Yagi antenna (also parasitic array) is a directional antenna with a single driven element and additional parallel parasitic components on a single axis separated by insulators, a reflector, and one or several directors made of metal rods. The driven element is usually a single half-wave or folded dipole connected to either the transmitter or receiver. Reflectors are longer than the dipole while the directors are shorter. This design increases the dipole’s gain in one direction.
The antenna is commonly made of aluminum or steel. Yagi have a moderate to high gain on a narrow beamwidth of HF, VHF, and UHF frequency bands of 50 MHz to 5.8 GHz. Gain is relative to the number and arrangement of the parasitic components on the antenna. Yagi antennas terminate with coaxial mostly via SMA, RP SMA and N-type connectors. Mounting is done outdoors either parallel or perpendicular to the ground at a stipulated height. There are indoor versions of enclosed Yagi antennas.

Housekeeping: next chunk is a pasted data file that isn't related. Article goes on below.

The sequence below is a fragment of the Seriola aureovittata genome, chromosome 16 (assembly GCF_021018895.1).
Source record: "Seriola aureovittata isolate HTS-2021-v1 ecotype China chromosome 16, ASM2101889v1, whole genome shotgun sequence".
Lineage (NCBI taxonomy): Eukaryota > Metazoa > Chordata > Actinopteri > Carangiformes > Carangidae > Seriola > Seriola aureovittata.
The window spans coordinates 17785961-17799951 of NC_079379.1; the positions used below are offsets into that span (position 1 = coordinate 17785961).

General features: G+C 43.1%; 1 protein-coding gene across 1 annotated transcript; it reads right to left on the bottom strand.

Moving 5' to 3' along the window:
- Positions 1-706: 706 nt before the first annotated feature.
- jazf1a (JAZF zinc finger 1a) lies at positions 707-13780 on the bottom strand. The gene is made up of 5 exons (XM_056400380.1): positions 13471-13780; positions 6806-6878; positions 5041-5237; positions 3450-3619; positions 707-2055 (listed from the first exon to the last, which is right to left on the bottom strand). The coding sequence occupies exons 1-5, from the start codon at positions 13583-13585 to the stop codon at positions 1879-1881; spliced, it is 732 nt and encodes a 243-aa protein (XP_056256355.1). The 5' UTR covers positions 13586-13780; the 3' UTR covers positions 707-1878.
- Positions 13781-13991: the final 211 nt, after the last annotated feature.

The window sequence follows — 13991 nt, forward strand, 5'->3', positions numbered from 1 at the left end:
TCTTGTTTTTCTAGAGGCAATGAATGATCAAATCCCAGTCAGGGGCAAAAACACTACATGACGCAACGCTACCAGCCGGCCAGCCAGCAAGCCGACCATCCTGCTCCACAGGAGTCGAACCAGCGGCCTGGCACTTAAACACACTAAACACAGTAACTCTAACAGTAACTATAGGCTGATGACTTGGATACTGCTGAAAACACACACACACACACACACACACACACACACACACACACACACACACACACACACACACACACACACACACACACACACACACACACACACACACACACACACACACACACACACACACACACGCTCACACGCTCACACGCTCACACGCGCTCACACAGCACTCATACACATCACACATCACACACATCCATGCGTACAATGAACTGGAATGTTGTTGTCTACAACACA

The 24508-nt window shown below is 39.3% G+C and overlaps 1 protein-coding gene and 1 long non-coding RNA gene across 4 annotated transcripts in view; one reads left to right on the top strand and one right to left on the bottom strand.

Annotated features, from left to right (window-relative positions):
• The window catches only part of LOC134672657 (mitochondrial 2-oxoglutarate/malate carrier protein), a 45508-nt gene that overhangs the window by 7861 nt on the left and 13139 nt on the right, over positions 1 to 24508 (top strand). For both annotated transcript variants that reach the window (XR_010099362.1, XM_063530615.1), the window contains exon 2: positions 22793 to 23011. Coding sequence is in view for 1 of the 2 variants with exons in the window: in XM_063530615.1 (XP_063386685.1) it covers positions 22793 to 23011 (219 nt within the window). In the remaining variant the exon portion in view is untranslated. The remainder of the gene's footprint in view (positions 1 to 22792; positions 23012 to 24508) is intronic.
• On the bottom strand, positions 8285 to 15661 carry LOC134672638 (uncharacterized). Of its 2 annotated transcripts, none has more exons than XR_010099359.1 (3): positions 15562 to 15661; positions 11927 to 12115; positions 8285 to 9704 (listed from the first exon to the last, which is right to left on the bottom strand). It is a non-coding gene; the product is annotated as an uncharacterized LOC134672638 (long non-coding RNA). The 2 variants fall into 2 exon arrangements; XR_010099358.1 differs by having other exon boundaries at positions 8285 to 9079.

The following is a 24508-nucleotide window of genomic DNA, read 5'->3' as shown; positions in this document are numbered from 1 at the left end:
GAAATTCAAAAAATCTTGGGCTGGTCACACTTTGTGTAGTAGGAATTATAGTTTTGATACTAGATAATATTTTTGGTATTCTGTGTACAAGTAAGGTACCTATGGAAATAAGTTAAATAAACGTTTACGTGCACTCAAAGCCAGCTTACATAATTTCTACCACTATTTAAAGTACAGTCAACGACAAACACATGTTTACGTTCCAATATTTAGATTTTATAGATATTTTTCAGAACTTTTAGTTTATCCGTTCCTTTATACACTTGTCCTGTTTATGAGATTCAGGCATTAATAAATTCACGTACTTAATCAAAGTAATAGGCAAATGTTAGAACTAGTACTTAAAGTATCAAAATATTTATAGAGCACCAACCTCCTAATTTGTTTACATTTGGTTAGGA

How the antenna works:
Radio signals from each component are emitted with a phase delay, every wave emitted is in phase in the forward direction, while waves in the opposite direction are out of phase and cancel out in that direction. The forward waves from each element add up constructively, gaining in that direction and collected by the feed. This is the reason for Yagi’s narrow beamwidth and directional gain.
Yagi antennas have reliable directional gain performance and relatively low noise due to the narrow beamwidth. Yagi antennas are available in a variety of designs such as enclosed Yagi antennas, Log periodic Yagi antennas and dual polarized Yagi antennas. They are suitable for point-to-multi-point and point-to-point communications.
Applications of Yagi Antennas
- Amateur and civil radio operators
- Communication satellites
- Military communication equipment
- Short range radar devices
- VHF and UHF TV receivers